At a stroke, Bill Bradley recently refuted the bromide that he is boring, and in doing so he usefully illuminated the upcoming Senate debate on campaign finance reform. He did all this with a remarkable proposal--a proposal flagrantly unconstitutional and amazingly inimical to democratic values, but definitely not boring.
On a call-in program on New Hampshire public radio, Bradley was at first boring: he advocated public financing, saying we spend $900 million a year promoting democracy abroad and for about the same sum we could supplant all private money with public money in campaigns. This would "totally take special interests out of our election process." His unremarkable, because familiar, thought raises questions:
By what criteria would he sort the "special," and impliedly disreputable, interests from the nonspecial, reputable ones that deserve to be in our election process? When the sorting is done, what will that process be about? Is Bradley a modern Mugwump, trying to scrub the stain of politics from politics? Bradley is a practicing liberal who (therefore) is comfortable with the regulatory state, which, with all its regulating and subsidizing, is waist-deep in the business of allocating wealth and opportunity. Does he understand that the way to reduce the role of money in politics is to reduce the role of politics in the acquisition of money?
But let us move on to Bradley's remarkable idea.
The host of the radio program, noting that Bradley is ardent for campaign reforms, asked about "issue ads," noting that "nonprofit advocacy groups" of many persuasions are alarmed about the regulation of such ads envisioned by the Shays-Meehan bill, the House-passed version of campaign finance reform. Bradley replied that the way to deal with issue ads is to "simply say if somebody is going to buy an issue ad, that there's got to be an equal time on the other side." That, he said, is "the regulatory way. The market way to do it is simply say, when an issue ad is put on, there's a 100 percent tax, and the 100 percent tax is then given to the other side so that you get both points of view presented and you simply don't have the point of view that has the most money behind it dominating the airwaves."
A caller declared it "appalling" and "scary" to say "if I'm going to express my opinion I have to support somebody else who wants to express his opinion." And the caller added that Bradley, by talking about giving money to "the" other side so that people would hear "both" points of view on an issue, assumes, unrealistically, a tidy bipolarity of public debate, rather than a variety of opinions on particular issues. Bradley called that "a very good point" and "food for thought."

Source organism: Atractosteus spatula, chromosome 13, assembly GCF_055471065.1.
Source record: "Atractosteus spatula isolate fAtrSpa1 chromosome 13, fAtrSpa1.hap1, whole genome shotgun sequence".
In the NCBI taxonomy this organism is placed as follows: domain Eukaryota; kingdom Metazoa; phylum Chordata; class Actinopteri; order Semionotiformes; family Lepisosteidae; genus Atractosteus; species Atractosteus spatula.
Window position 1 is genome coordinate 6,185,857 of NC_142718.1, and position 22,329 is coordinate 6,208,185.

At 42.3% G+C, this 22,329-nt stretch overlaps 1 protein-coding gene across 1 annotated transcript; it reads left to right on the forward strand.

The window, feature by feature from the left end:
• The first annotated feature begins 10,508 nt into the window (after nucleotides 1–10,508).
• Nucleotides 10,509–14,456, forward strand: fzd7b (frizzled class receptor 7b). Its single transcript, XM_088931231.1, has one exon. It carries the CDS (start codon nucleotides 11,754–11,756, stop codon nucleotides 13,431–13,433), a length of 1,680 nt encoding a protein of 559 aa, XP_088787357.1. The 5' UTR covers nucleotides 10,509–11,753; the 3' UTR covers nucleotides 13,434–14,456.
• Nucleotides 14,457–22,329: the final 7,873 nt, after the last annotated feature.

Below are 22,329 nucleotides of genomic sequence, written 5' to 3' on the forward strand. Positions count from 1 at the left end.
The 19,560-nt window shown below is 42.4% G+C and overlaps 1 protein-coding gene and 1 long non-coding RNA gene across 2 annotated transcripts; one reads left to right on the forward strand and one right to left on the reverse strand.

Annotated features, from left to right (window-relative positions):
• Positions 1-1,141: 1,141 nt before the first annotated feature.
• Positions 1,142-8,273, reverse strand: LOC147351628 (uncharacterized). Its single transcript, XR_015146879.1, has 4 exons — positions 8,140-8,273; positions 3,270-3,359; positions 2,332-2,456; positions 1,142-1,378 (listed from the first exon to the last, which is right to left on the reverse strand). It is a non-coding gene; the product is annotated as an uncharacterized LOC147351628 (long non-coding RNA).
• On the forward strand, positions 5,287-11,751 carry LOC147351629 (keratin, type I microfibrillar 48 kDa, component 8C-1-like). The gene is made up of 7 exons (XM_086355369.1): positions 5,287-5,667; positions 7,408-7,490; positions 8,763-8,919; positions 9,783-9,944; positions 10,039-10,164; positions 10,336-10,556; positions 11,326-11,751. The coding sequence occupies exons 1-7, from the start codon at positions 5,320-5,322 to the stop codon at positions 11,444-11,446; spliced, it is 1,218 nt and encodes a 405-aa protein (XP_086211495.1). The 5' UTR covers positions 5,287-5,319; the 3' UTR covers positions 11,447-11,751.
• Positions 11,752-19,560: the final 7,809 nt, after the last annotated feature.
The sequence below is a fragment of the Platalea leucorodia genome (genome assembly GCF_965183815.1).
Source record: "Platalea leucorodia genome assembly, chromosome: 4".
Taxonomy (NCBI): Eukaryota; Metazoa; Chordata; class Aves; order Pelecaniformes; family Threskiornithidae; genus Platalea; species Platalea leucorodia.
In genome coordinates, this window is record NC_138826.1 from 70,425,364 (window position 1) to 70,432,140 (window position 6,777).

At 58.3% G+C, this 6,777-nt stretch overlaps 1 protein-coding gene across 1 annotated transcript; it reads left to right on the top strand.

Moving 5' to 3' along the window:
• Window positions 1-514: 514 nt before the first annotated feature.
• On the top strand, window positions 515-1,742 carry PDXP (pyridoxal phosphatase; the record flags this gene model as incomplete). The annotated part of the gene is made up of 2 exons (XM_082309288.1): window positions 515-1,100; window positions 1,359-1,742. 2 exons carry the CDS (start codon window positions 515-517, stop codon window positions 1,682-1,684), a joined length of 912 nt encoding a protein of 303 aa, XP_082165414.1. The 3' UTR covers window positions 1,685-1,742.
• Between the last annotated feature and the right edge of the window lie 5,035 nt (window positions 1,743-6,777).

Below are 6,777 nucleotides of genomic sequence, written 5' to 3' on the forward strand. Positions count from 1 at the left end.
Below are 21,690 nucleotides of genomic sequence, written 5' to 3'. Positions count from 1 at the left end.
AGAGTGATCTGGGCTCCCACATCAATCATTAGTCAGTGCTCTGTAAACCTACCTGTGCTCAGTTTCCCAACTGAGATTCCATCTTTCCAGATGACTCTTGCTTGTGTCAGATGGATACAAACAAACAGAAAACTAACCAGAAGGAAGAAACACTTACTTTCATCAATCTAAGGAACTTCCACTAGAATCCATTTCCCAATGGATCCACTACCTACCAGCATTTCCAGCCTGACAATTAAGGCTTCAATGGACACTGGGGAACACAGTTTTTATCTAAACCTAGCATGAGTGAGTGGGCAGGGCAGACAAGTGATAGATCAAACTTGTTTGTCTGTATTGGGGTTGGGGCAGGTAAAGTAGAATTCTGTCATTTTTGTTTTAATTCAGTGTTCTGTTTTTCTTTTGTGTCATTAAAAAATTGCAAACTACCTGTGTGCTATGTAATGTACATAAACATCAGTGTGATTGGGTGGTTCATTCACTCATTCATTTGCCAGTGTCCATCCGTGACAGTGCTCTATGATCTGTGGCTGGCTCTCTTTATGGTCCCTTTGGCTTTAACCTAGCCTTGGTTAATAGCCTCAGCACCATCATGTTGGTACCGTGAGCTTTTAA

Here is more such food: the campaign finance reformers' assault, in the name of political hygiene, on the First Amendment is now so sweeping, and so untroubled by even twinges of conscience, that a mainstream politician like Bradley can casually propose such a tax on political communication. Note well: the tax is intended not to raise revenue but to change behavior--to extinguish an entire category of political advocacy.
Bradley suggests this in the name of a chimera. It can be called "equality of political efficacy." The reformers' preferred metaphor is "leveling the playing field." They should listen to the logic of their language: fields are leveled by bulldozers. Speaking of scary, imagine the government as a bulldozer used to produce equality of political advocacy for each point of view and "the" other side.
Fortunately, the Supreme Court has said government cannot require people "to pay a tax for the exercise of that which the First Amendment has made a high constitutional privilege." And "the power to tax the exercise of a privilege is the power to control or suppress its enjoyment" and is "as potent as the power of censorship." And "the concept that government may restrict the speech of some elements of our society in order to enhance the relative voice of others is wholly foreign to the First Amendment."
Bradley has usefully compared money in politics to ants in the kitchen: "You have to block all the holes or some of them are going to find a way in." This is a useful metaphor because it explains why the law regulating political speech must metastasize.
Controls on "hard" money, which is given directly to particular candidates, do not allow the political class to ration political speech as effectively as that class desires. So it wants to supplement those controls with controls on "soft" money, which is given to parties to fund advocacy and other activities not specifically supportive of particular candidates. But even controls on "hard" and "soft" money will be largely vitiated unless "express advocacy"--urging the election or defeat of specific candidates--by private groups is controlled. But even those three kinds of restrictions on political communication will not give the political class the control it desires over communication about itself unless restrictions are imposed on issue advocacy by private groups. Hence Bradley's 100 per-cent tax.
His proposal is not of practical importance: in the unlikely event Congress enacted it, the Supreme Court would hurl the law back across First Street, N.E., with "Are you out of your collective minds?" scrawled across it. But Bradley's proposal is profoundly important as a symptom of the indifference--no, hostility--of campaign reformers to First Amendment values.
Now that it has become "progressive" to "reform" politics by restricting political speech, reformers are constantly dreaming up refinements to the restrictions. As a result, the nation is acquiring a speech code that, like the tax code, is constantly in play, subject to endless tweakings by groups seeking additional advantages. Speech-rationing laws, once present, proliferate, like ants in the kitchen.